Place, publisher, year, edition, pages
2023. Vol. 262, article id 115321
Keywords [en]
DBP, Gut microbiota, Phthalates, Endocrine disruptor, EDC, Environmental contaminant, Exposome
National Category
Earth and Related Environmental Sciences Basic Medicine
Identifiers
URN: urn:nbn:se:su:diva-220848DOI: 10.1016/j.ecoenv.2023.115321ISI: 001054919500001PubMedID: 37549549Scopus ID: 2-s2.0-85166521023OAI: oai:DiVA.org:su-220848DiVA, id: diva2:1796726
Available from: 2023-09-13 Created: 2023-09-13 Last updated: 2024-01-24Bibliographically approved
In thesis
1. Toxicological studies of di-n-butyl phthalate (DBP): Impact on the reproductive system and gut microbiota
Open this publication in new window or tab >>Toxicological studies of di-n-butyl phthalate (DBP): Impact on the reproductive system and gut microbiota
2024 (English)Doctoral thesis, comprehensive summary (Other academic)
Abstract [en]

The potential health impact of exposure to anthropogenic chemicals has raised major concerns worldwide. Phthalates are mainly used in the plastic industry and have been associated with adverse effects in humans. Di-n-butyl phthalate (DBP) is one of the dominant phthalates with a ubiquitous presence in the environment. While many studies have examined the endocrine disrupting properties of DBP, with a focus on developmental and reproductive dysfunctions, studies of its effects on the adult reproductive system and gut microbiota are limited. This thesis aimed to determine persistent effects of DBP on the adult male reproductive system, provide a high-throughput screening tool for identifying reproductive toxicants, and characterize the effects of DBP on the gut microbiota.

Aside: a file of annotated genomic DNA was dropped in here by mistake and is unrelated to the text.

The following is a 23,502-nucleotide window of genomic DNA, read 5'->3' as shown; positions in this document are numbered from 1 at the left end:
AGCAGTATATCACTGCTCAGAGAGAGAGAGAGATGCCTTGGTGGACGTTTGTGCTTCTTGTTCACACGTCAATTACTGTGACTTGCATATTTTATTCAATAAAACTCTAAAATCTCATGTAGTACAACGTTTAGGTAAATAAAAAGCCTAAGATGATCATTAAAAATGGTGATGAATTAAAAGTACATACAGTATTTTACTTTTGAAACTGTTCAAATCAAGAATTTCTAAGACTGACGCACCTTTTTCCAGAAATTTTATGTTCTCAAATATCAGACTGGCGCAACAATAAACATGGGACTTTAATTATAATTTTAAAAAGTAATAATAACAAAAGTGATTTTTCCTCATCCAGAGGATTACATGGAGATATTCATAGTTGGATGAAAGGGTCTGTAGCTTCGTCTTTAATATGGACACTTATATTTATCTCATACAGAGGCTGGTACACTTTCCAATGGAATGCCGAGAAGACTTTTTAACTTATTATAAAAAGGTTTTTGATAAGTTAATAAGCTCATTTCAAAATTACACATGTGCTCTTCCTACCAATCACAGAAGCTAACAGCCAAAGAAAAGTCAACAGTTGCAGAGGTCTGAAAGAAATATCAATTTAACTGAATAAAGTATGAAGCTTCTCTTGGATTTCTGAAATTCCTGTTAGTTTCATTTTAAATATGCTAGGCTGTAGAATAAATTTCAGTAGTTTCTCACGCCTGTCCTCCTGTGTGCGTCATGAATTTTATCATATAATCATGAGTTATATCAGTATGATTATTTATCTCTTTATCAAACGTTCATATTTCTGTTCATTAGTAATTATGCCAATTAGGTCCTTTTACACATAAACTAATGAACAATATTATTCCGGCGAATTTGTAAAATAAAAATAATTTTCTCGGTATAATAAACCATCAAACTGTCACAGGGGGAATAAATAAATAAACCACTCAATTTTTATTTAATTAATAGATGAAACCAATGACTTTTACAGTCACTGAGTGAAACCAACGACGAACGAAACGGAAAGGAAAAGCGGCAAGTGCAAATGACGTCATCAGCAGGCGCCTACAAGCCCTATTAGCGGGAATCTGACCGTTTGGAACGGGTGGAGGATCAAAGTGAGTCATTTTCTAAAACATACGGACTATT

Paper I investigated if adult DBP exposure can induce persistent effects on the mature reproductive system. Adult male mice were orally exposed to 10 or 100 mg/kg/day for five weeks and testes were collected one week after the last dose. The results demonstrated a significant decrease in testosterone levels in the DBP-exposed groups. Mechanistically, the levels of steroidogenic enzymes, cell-specific markers and oxidative stress were increased. In paper II, elements of the in vivo testicular microenvironment, including functional testosterone production, were modeled using a three-dimensional (3D) heterogenous testicular cell co-culture derived from neonatal mice. Automated high-content imaging of cell-specific markers confirmed the presence of germ cells (DAZL+), Leydig cells (CYP11A1+), and Sertoli cells (SOX9+). DBP exposure decreased testosterone production, as well as levels of the steroidogenic enzyme CYP11A1, and the steroidogenic regulator StAR. Overall, this in vitro 3D model recapitulates the testicular pathways involved in DBP toxicity, making it a relevant tool for assessing reprotoxic effects of chemicals.